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Thread: Will

  1. Junior Member
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    #1

    Question Will

    What role does "will" play in the sentence below about medical? Thanks in advance.


    "Air will rise to whatever is the highest part of the abdomen."

  2. jutfrank's Avatar
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    #2

    Re: Will

    I love the fact that your username is Arthur Schopenhauer and you're asking questions about 'Will'!

    (The use in your sentence is to show a natural tendency.)

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    #3

    Re: Will

    Quote Originally Posted by jutfrank View Post
    I love the fact that your username is Arthur Schopenhauer and you're asking questions about 'Will'!

    (The use in your sentence is to show a natural tendency.)

    Thanks for your prompt response and "compliment", but this isn't what I need reply.

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    #4

    Re: Will

    Quote Originally Posted by Arthur Schopenhauer View Post
    this isn't what I need reply.
    This isn't the response I needed.

    Jutfrank gave a helpful and accurate response to your question.

  5. jutfrank's Avatar
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    #5

    Re: Will

    Perhaps you didn't understand my little joke.

    The great philosopher Arthur Schopenhauer wrote his major work on explaining the world in terms of what he calls 'will' (Wille in German).

    My answer to your question is that the role that the verb will plays in your sentence is to show that it is a natural tendency for air to rise to the highest part of the abdomen.

  6. probus's Avatar
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    #6

    Re: Will

    Quote Originally Posted by Arthur Schopenhauer View Post
    What role does "will" play in the sentence below about medical? Thanks in advance.


    "Air will rise to whatever is the highest part of the abdomen."
    Will is used to form the future tense in English. It is an integral part of the verb in the future tense. For example:

    Today am baking a cake.
    Yesterday I baked a cake.
    Tomorrow I will bake a cake.

    It has no meaning on its own in this case. It is part of a two-word VP, or verb phrase.

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    #7

    Re: Will

    Few grammarians today accept the existence of a future tense in English. There are many ways of expressing the future in English, including the present simple, present continuous, BE going to and, followed by a simple or progressive infinitive, will.


    Will, like all the modals, does have meaning. The most common meanings are certainty and volition.

    Will does not always imply futurity. Other modals can imply futurity.

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    #8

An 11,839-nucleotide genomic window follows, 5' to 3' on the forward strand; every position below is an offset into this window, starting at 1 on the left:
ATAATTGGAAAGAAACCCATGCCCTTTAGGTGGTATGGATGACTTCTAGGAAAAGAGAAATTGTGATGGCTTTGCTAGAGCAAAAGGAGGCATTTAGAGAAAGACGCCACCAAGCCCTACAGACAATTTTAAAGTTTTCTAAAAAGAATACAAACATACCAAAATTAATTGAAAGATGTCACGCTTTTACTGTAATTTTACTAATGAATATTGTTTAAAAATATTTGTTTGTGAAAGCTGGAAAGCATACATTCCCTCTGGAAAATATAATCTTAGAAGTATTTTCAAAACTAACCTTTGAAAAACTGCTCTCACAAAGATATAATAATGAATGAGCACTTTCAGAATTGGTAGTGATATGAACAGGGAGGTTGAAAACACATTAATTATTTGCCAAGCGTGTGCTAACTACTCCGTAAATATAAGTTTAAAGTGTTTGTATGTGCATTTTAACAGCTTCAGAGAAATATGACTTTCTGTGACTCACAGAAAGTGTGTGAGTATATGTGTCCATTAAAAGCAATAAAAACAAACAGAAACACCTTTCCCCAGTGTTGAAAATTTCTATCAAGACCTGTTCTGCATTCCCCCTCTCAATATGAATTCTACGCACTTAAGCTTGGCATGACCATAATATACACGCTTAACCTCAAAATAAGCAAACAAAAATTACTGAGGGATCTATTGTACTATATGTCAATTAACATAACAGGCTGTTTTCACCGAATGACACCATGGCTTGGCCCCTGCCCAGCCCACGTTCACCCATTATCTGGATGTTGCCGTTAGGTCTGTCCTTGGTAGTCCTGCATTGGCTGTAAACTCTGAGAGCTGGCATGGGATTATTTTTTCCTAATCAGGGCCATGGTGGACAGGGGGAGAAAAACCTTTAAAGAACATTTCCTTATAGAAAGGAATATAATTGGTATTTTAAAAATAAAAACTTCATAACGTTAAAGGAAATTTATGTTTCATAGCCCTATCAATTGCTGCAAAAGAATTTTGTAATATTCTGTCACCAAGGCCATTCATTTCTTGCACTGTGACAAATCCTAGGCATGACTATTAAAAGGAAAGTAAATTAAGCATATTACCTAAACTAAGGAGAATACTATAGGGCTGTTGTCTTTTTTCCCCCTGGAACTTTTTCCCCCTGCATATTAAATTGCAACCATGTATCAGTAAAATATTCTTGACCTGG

Re: Will

    Quote Originally Posted by jutfrank View Post
    Perhaps you didn't understand my little joke.

    The great philosopher Arthur Schopenhauer wrote his major work on explaining the world in terms of what he calls 'will' (Wille in German).

    My answer to your question is that the role that the verb will plays in your sentence is to show that it is a natural tendency for air to rise to the highest part of the abdomen.
    I've got it. It was strange that I didn't understand "Wille" despite it is my favorite Schopenhauer work.

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    #9

    Re: Will

    Quote Originally Posted by Arthur Schopenhauer View Post
    despite it is my favorite Schopenhauer work.
    ...despite it being ... . Some would say despite its being ...
    ... despite the fact that it is...

  10. jutfrank's Avatar
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    #10

    Re: Will

    Quote Originally Posted by Arthur Schopenhauer View Post
    I've got it. It was strange that I didn't understand "Wille" despite it is my favorite Schopenhauer work.
    Die Welt als Wille und Vorstellung (The World as Will and Representation) is one of my all-time favourite philosophical works, period. As a fan of Schopenhauer, you're probably also aware of Nietzsche's take on the concept of 'Will' as explained in his Der Wille Zur Macht (Will To Power).

    Interestingly, the English modal verb will is related to the English noun will, and comes from the same root as the German verb wollen, which, when conjugated, becomes 'will', as in:

    Ich will gehen.
    (= I want to go.)

    The above example shows evidence to me that the essence of the meaning of the English will is volition, even though it's not that simple. So, in your original sentence, I understand it that the air has a kind of natural, uncontrollable urge, or will to rise to the highest part of the abdomen.

    I hope that's not too confusing! I just thought that you, as a Schopenhauer reader, may appreciate a different way of explaining things.

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